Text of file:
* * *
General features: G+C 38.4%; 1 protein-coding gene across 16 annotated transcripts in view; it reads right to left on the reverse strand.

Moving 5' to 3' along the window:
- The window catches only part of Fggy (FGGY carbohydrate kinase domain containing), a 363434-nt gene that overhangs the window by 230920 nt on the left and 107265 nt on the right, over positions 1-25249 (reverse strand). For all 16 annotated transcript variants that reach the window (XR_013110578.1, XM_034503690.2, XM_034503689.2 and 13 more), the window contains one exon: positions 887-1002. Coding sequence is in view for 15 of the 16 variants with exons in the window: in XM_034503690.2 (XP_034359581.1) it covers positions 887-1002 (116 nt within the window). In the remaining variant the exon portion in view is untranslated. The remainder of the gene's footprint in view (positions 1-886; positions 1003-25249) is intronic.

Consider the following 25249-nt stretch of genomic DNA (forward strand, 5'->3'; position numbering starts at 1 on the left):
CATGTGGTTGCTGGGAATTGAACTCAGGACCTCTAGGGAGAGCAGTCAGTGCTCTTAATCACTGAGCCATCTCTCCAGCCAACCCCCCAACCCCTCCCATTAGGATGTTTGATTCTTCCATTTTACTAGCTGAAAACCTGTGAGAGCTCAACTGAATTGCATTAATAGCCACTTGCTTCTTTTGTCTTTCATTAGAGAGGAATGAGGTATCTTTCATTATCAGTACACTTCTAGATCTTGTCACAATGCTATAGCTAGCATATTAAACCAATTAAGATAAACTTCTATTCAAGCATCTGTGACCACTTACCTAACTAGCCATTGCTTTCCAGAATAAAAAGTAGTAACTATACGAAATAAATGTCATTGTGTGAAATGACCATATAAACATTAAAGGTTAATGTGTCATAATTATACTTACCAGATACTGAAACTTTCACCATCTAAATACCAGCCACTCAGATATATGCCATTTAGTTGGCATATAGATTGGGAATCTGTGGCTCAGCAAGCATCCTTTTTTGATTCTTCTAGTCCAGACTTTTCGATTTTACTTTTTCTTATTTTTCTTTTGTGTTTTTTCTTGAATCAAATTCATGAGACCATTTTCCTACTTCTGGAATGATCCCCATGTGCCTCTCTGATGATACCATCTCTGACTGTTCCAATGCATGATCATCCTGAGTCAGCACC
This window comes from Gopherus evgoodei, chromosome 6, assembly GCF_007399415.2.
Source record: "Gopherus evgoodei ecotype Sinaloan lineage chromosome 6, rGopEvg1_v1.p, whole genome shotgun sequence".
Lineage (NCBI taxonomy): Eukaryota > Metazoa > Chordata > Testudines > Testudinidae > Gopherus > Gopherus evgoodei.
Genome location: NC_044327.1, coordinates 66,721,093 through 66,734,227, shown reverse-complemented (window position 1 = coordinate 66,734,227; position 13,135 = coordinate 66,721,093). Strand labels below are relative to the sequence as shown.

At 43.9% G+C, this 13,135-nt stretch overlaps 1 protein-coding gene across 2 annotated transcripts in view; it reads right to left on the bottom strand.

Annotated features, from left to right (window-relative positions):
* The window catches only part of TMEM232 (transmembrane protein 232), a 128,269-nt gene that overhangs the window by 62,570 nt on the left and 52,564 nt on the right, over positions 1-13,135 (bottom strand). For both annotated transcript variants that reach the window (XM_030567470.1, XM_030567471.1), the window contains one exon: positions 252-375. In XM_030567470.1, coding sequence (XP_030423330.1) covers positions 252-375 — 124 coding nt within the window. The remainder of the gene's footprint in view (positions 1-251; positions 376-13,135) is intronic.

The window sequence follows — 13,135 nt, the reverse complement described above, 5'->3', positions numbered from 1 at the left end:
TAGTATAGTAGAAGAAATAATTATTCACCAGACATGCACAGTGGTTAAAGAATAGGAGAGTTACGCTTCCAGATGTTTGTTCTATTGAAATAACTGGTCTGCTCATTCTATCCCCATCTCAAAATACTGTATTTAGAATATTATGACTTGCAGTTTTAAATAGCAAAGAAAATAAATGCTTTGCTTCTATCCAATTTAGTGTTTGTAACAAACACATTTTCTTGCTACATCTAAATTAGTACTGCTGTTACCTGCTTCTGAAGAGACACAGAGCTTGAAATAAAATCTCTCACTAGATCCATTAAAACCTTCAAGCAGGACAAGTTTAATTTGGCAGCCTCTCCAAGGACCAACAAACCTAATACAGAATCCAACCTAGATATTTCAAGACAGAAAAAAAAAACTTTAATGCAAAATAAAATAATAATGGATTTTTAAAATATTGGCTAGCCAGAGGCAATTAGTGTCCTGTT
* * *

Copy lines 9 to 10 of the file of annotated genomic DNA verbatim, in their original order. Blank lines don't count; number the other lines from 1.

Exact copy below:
Genome location: NC_044327.1, coordinates 66,721,093 through 66,734,227, shown reverse-complemented (window position 1 = coordinate 66,734,227; position 13,135 = coordinate 66,721,093). Strand labels below are relative to the sequence as shown.

At 43.9% G+C, this 13,135-nt stretch overlaps 1 protein-coding gene across 2 annotated transcripts in view; it reads right to left on the bottom strand.